After sadly having to skip Northern Rocks last weekend, I was excited to be attending PedagooSW this weekend. Sure, it was in Bristol, but what’s a 400 mile round trip for Saturday CPD when you’re getting to hang out with some of the coolest people in education?
My attendance at this event came about, as many good things do, via Twitter. Mark Anderson (@ICTEvangelist) sent out a call for someone to make him a cake with the Pedagoo logo. Despite my completely amateur cake decorating skills, I agreed to not only make the cake, but drive it down there. He also asked for photos of the process as part of his workshop presentation. You can see the photos here.
One thing that happens to me very often is that when I’m introduced to people, it goes something like: “This is Sarah, she’s Australian.” I had a new one yesterday – everybody knew me as the cake woman. I walked into Bristol Grammar School, cake in hand, to register and find out where I was supposed to go, and got met with a squeal and “I know who you are!” That was Crista Hazell (@CristaHazell), who’d been following #operationcake on Twitter. I had that a couple more times before we got started – it made a nice change to me fangirling over seeing other people in person!
Mark got the party started, following by the opening keynote from Rachel Jones (@rlj1981). Rachel hadn’t even finished her presentation before I was already feeling so glad I’d driven down for the day. Rachel talked about how we can do better for ourselves, our students and our profession, and why we should be doing that. She made some excellent points that set the tone for the day (as if 150 teachers getting together from all over England on a Saturday wasn’t setting the tone on its own).
My favourite part of her keynote, hands down, was the “Let It Go” parody at the end (well, that and having a ‘jinx’ moment with Kelly McDonagh (@MissKMcD) when it came on, “Frozen” devotees that we are!). Do yourself a favour and watch this – it’ll give you a good laugh!
Following on from the keynote, it was time for the workshop. I think the hardest part of the day was choosing who to go and see – there were just too many options! Thankfully though, in the true spirit of sharing with everybody, each workshop was filmed and put on the PedagooSW youtube channel. I will definitely be browsing through some of these when I get a little more time.
My first workshop was with David Morgan (@lessonhacker). It was a great choice – he was saying lots of things that I think so often. Things like how ‘make a powerpoint’ isn’t really the greatest of ideas for either engaging students or giving them an opportunity to stretch and demonstrate their learning. That’s a culture I definitely need to challenge at my school. I also really like the idea of the student-led Genius Bar, to allow you to get on with delivering content whilst one or two students take on the role of tech support for other students. It needs to be managed effectively, but it’s ticking over in my mind, especially as I look to kick off a Digital Leaders group in September.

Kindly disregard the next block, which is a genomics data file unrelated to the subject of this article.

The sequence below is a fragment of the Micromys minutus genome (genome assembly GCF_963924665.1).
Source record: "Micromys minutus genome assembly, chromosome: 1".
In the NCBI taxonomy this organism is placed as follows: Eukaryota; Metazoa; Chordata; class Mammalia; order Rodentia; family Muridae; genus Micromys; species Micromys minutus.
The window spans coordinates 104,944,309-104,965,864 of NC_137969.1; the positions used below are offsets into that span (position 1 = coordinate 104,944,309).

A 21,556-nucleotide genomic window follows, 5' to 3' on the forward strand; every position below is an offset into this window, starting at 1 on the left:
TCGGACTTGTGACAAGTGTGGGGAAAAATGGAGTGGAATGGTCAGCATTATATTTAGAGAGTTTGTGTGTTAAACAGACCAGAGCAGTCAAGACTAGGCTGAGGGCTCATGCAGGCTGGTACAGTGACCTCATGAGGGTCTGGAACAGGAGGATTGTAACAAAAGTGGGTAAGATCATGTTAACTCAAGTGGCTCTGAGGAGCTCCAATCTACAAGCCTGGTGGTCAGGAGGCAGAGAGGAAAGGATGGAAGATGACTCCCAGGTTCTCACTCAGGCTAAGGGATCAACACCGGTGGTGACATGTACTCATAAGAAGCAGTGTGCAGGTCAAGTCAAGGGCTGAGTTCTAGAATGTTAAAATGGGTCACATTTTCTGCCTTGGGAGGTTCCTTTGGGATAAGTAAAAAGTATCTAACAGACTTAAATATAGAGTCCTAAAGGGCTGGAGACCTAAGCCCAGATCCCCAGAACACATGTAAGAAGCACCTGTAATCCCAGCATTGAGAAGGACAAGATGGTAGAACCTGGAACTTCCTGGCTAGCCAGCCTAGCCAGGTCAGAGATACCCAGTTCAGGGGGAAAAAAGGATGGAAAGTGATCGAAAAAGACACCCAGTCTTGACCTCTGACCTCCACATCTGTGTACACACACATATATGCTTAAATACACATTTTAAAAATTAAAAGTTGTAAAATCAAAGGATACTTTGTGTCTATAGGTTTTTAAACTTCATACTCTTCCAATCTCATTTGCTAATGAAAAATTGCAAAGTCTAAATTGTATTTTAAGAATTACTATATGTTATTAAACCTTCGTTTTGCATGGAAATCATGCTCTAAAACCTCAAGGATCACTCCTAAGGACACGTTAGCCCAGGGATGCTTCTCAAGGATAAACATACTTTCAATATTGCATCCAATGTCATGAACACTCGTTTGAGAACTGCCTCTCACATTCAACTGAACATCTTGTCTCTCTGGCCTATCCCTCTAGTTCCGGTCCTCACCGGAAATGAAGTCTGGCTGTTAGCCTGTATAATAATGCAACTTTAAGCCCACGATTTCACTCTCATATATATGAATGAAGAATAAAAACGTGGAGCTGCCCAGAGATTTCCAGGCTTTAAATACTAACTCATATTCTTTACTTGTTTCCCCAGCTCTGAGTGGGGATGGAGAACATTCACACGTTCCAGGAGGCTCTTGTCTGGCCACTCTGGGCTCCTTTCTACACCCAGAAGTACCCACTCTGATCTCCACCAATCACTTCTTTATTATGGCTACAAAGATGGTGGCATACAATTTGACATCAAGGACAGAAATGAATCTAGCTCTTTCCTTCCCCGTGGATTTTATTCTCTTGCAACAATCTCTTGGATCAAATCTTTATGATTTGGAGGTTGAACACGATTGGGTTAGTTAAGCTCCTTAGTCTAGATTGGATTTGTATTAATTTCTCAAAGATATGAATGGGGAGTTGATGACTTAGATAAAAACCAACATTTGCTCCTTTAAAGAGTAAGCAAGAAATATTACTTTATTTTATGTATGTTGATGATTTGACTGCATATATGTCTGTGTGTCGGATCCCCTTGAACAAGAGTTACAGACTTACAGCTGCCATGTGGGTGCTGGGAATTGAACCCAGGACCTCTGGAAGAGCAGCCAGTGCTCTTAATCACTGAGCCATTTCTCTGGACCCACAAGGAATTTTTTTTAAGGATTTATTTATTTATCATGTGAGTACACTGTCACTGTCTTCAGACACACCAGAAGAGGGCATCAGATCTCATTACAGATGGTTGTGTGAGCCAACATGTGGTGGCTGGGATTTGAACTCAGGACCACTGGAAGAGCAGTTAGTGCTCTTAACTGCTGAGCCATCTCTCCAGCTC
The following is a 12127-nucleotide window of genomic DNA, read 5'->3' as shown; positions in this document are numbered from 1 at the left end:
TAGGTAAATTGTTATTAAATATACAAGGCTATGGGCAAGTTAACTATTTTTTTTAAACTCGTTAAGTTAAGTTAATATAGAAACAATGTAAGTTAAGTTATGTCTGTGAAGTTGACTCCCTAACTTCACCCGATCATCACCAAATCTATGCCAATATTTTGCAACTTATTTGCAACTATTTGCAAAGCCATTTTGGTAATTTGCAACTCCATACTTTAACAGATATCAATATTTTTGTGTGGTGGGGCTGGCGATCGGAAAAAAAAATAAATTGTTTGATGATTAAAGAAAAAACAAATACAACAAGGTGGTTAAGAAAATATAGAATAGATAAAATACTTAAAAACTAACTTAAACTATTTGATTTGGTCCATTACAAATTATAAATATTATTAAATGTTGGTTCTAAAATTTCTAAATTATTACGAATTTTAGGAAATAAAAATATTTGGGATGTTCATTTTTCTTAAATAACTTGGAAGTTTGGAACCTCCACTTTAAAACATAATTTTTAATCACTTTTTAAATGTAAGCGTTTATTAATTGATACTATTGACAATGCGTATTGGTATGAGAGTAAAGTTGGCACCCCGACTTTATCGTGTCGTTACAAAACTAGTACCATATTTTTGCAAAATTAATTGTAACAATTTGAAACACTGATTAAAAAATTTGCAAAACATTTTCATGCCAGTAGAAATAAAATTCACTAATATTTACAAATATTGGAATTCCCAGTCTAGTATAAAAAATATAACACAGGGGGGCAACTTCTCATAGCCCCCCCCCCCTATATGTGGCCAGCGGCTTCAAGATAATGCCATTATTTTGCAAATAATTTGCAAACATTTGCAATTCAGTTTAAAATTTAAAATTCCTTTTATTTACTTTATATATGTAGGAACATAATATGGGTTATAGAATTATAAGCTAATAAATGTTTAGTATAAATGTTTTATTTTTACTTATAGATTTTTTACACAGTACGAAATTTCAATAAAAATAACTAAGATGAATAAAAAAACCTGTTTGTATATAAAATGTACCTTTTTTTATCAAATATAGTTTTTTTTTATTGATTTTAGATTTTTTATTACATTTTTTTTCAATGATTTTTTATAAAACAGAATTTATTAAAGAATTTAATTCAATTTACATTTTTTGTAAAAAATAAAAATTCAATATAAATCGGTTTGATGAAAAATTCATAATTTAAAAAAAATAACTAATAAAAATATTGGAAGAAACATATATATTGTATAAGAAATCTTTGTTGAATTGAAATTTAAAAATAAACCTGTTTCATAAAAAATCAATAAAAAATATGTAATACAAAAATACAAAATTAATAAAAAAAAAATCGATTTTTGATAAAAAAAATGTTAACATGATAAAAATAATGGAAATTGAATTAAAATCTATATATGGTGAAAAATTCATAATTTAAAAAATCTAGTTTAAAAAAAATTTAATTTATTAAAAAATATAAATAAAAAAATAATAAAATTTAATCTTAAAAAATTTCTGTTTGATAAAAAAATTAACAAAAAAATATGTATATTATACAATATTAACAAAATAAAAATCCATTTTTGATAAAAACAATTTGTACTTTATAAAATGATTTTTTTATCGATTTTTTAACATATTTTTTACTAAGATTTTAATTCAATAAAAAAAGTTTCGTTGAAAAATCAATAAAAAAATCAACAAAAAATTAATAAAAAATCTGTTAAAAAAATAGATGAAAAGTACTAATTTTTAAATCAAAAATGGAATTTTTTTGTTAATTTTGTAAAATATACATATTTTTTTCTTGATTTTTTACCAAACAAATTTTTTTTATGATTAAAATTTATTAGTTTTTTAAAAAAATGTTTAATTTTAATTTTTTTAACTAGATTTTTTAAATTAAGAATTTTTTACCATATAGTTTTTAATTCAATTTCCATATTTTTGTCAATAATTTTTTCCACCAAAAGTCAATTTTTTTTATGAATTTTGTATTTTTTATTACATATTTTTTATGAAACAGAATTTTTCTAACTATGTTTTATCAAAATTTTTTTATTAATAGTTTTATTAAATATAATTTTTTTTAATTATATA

Following David’s workshop, I headed up to see Martin Burrett (@ICTmagic). I’ve followed Martin on Twitter for a long time, and had several opportunities to see him in person over the past couple of years, but this was the first time it’d actually worked out for me to see him live. He didn’t disappoint – as expected, lots of ideas to try out in my lessons. I am particularly keen to work BBC’s iWonder into my lessons, as well as Canva, ZooBurst and Croak.it.
Next up was Mark’s workshop, talking about recognising the hidden struggles that people (both staff and students) bring to lessons, and how to support them. Knowing a person’s story, or at least knowing that there is a story, is hugely important to success. And of course, this was the workshop with the cake!
The message behind the cake was about the steps that go into the product that you see – when you see the cake, you only see the finished product, not the steps that went into it. Students are much the same – you see the finished product in your lesson, but knowing what’s got them to where they are helps you to reach them academically and personally.
The final workshop I attended was Rachel’s, which I was also very excited about. Having followed Rachel on Twitter for some time, I know how inspiring and creative she is, and how she thinks outside the box. If ever I feel a bit bogged down in doing the same things in the same way, I head over to see what she’s up to and give my teaching a boost. Rachel’s workshop was about ‘remixing’ your teaching – doing the same things in new ways. I walked out with some great new ideas to try. She suggests mixing up the analogue pedagogy with digital, doing analogue things in digital ways, and not reinventing everything – small changes bring small success for staff and students, and can lead to bigger changes.
Lastly it was the closing keynote from David Didau (@LearningSpy). He made some thought-provoking statements – beware consensus, we’re all wrong, etc – but to be honest not a lot of it was sinking in with me by that point!
I’d intended to stay for the #PedagooSW Teachmeet after the conference, but I was feeling a tad exhausted after a very busy couple of weeks, and still had at least three and a half hours to drive home. Thanks so much to Mark for organising the day and inviting me to be a part of it, and to all of the other presenters and attendees for getting me excited about teaching and learning in new ways!